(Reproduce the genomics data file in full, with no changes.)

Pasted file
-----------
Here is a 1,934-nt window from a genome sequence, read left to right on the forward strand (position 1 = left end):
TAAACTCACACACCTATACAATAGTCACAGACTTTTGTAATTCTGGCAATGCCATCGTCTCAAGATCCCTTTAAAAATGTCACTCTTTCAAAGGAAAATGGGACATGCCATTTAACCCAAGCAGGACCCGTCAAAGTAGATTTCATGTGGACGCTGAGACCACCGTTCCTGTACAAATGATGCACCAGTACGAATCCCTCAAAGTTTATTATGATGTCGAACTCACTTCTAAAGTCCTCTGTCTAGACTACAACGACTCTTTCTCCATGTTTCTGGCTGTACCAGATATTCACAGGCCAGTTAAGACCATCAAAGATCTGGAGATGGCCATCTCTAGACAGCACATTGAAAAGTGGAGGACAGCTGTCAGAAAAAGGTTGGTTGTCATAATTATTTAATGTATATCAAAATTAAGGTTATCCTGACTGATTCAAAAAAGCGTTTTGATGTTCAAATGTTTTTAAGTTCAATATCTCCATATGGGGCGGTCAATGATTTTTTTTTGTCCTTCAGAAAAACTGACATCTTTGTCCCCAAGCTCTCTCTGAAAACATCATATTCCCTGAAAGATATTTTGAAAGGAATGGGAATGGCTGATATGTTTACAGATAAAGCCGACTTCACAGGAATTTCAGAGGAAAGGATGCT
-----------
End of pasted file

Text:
Here is a 1,934-nt window from a genome sequence, read left to right on the forward strand (position 1 = left end):
TAAACTCACACACCTATACAATAGTCACAGACTTTTGTAATTCTGGCAATGCCATCGTCTCAAGATCCCTTTAAAAATGTCACTCTTTCAAAGGAAAATGGGACATGCCATTTAACCCAAGCAGGACCCGTCAAAGTAGATTTCATGTGGACGCTGAGACCACCGTTCCTGTACAAATGATGCACCAGTACGAATCCCTCAAAGTTTATTATGATGTCGAACTCACTTCTAAAGTCCTCTGTCTAGACTACAACGACTCTTTCTCCATGTTTCTGGCTGTACCAGATATTCACAGGCCAGTTAAGACCATCAAAGATCTGGAGATGGCCATCTCTAGACAGCACATTGAAAAGTGGAGGACAGCTGTCAGAAAAAGGTTGGTTGTCATAATTATTTAATGTATATCAAAATTAAGGTTATCCTGACTGATTCAAAAAAGCGTTTTGATGTTCAAATGTTTTTAAGTTCAATATCTCCATATGGGGCGGTCAATGATTTTTTTTTGTCCTTCAGAAAAACTGACATCTTTGTCCCCAAGCTCTCTCTGAAAACATCATATTCCCTGAAAGATATTTTGAAAGGAATGGGAATGGCTGATATGTTTACAGATAAAGCCGACTTCACAGGAATTTCAGAGGAAAGGATGCT